Master of Ageing
What will I study?
What you will learn
Develop solutions to complex ageing issues
You’ll be able to apply comprehensive knowledge of the ageing experience from conceptual and practical dimensions of the course to develop solutions to complex ageing issues.
Appraise ageing-related systems
You’ll learn to describe and appraise systems, structures and policies in Australia and other countries that address ageing.
Assess strategies aimed at promoting healthy living
You’ll be able to critically assess strategies aimed at promoting healthy and productive ageing across the lifespan (ie legislation, policy and community development).
To gain the Master of Ageing you must complete 150 points comprising of:
- Five core subjects
- Five elective subjects; and
- One capstone subject.
On average, it is estimated that students will be required to allocate 15-19 hours per week for ‘study’ time for each subject. However, the time commitment required can vary based on individual task management and planning skills, familiarity with the material, reading style and speed.
Student’s advice: "Get amongst it!"
By Serpil Senelmis
When Cameron Early attended the 2016 Global Welfare Summit on the Gold Coast, the idea of returning to study was the furthest thing from his mind. But after hearing a presentation from Lena Gan, an academic from the Melbourne School of Population and Global Health, at the University of Melbourne, Cameron was genuinely inspired. It was in that moment he was convinced to enrol in a Massive Open Online Course (MOOC) to study the subject, Rethinking Ageing. He was encouraged by the quality of the course content and applied to study the Master of Ageing online through the University of Melbourne.
“No other university in Australia offered such a multidisciplinary course in Ageing and Lena was very encouraging and persuasive.”
Cameron established the first Australian company to formally deliver Senior Move Management Services. Golden Years Home Transitions provides a service which helps hundreds of seniors to move from their family homes into residential care or retirement living. Working in such a complex environment has earned his company accolades and the company remains the only Australian business who are Certified Relocation Specialists. Cameron states that the Master of Ageing course has already equipped him for best-practice.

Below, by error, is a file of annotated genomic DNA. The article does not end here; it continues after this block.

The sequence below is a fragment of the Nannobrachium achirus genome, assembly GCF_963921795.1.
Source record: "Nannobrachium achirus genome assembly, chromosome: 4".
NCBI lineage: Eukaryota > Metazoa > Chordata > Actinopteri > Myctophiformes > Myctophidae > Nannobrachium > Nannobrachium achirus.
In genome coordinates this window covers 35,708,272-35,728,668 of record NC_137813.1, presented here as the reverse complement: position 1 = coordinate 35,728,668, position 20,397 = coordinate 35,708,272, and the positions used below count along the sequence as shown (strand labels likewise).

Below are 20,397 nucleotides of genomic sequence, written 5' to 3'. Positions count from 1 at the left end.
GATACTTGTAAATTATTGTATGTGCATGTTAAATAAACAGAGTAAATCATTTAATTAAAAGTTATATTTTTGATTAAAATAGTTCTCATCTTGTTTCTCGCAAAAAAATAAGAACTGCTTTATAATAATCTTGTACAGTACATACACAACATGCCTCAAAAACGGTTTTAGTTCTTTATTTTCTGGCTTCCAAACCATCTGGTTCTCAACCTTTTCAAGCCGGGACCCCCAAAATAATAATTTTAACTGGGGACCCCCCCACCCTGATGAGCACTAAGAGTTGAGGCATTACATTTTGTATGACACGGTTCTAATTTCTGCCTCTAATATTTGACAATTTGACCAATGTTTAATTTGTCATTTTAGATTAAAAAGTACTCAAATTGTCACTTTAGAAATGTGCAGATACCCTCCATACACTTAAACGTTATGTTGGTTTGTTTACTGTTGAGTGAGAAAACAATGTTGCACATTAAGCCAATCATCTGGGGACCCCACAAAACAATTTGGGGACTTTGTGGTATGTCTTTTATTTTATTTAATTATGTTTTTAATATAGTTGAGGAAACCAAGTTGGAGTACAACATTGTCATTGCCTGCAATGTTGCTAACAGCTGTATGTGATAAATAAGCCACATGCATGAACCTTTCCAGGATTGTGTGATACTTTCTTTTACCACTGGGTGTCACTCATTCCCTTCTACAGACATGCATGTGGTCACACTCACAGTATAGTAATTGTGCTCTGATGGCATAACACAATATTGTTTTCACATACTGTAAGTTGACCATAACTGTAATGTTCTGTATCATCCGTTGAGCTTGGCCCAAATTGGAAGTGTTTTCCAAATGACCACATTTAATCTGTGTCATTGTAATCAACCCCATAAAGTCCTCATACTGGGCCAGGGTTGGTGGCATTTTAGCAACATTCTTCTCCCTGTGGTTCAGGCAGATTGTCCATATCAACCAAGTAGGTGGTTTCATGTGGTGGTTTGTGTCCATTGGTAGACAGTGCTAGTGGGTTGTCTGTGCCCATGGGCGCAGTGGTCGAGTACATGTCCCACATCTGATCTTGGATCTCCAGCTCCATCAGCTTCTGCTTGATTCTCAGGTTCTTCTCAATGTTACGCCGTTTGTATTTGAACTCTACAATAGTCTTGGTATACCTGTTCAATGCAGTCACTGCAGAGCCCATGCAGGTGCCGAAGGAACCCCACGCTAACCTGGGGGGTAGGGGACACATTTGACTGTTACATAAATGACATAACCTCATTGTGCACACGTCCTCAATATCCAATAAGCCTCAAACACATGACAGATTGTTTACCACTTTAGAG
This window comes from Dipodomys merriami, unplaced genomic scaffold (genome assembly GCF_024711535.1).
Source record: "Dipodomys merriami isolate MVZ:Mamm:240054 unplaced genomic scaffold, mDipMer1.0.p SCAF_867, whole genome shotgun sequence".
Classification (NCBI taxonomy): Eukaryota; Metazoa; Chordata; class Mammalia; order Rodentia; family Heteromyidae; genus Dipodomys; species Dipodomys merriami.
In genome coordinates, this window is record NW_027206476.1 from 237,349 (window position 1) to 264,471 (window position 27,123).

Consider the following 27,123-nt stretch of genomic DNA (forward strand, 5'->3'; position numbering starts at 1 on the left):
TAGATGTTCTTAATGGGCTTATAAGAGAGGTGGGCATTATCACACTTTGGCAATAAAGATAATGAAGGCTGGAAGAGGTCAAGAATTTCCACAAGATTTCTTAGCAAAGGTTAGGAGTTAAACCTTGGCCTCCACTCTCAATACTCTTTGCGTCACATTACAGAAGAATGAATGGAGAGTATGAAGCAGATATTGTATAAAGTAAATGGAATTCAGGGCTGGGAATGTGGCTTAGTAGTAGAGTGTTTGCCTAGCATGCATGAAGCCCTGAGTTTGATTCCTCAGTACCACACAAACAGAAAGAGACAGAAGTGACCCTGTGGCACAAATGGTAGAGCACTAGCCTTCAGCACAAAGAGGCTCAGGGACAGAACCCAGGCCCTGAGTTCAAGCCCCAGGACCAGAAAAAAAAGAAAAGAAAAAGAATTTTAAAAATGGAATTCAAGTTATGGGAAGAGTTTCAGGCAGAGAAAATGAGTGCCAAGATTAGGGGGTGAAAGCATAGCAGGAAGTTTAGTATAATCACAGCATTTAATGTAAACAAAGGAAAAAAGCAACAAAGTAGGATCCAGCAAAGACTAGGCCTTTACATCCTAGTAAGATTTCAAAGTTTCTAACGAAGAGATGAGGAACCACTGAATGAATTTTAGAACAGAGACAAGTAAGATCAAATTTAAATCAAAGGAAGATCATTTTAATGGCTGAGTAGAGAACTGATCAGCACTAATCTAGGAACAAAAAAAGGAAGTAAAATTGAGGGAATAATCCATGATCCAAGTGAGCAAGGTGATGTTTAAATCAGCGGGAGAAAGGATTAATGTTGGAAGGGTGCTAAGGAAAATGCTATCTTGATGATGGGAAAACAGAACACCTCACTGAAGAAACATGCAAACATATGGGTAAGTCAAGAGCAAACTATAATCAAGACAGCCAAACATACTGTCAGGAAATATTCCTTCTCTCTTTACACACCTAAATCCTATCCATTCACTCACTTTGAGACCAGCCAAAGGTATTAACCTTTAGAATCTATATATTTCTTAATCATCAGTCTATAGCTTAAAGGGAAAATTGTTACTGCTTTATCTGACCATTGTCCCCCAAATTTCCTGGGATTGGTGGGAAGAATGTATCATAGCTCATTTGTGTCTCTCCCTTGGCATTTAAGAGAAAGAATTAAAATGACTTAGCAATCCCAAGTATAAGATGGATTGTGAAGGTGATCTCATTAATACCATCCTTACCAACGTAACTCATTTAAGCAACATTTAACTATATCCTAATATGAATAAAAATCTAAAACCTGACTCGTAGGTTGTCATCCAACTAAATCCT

“The course content has given me wonderful insights into emerging practices in the ageing sector and many of these concepts I have already been able to adopt and integrate into our business systems to enhance the health and wellbeing outcomes for our senior clients.”
Looking back on how his student journey has evolved, the Brisbane father explains that he “would not have been able to juggle family, work and other commitments to participate” if it wasn’t for the online nature of the course.
The value associated with interacting with high calibre like-minded individuals and having the ability to network with same, has already produced measurable financial returns for my business, which whilst unintended and unexpected, further crystalizes the investment value for me.
Cameron has nothing but praise for the Master of Ageing course.
“From my observation, learning and experience, University of Melbourne are the world-leaders and are at the cutting-edge of the emerging Ageing sector. Get amongst it!”
Explore this course
Explore the subjects you could choose as part of this degree.
- Applied Research Methodology12.5
Applied Research Methodology
This subject is designed to provide students with an overview of the methodologies for conducting research in evaluation. In particular, the subject provides students with an introduction to the philosophical backgrounds and influences on social research, epistemological and ontological considerations, and the basic foundations of research design, logic of inquiry, and ethics of social research. Students will work on developing research questions and operationalise them to enable data gathering, analysis and interpretation as well as evaluate existing social research.
- Ageing in Society12.5
Ageing in Society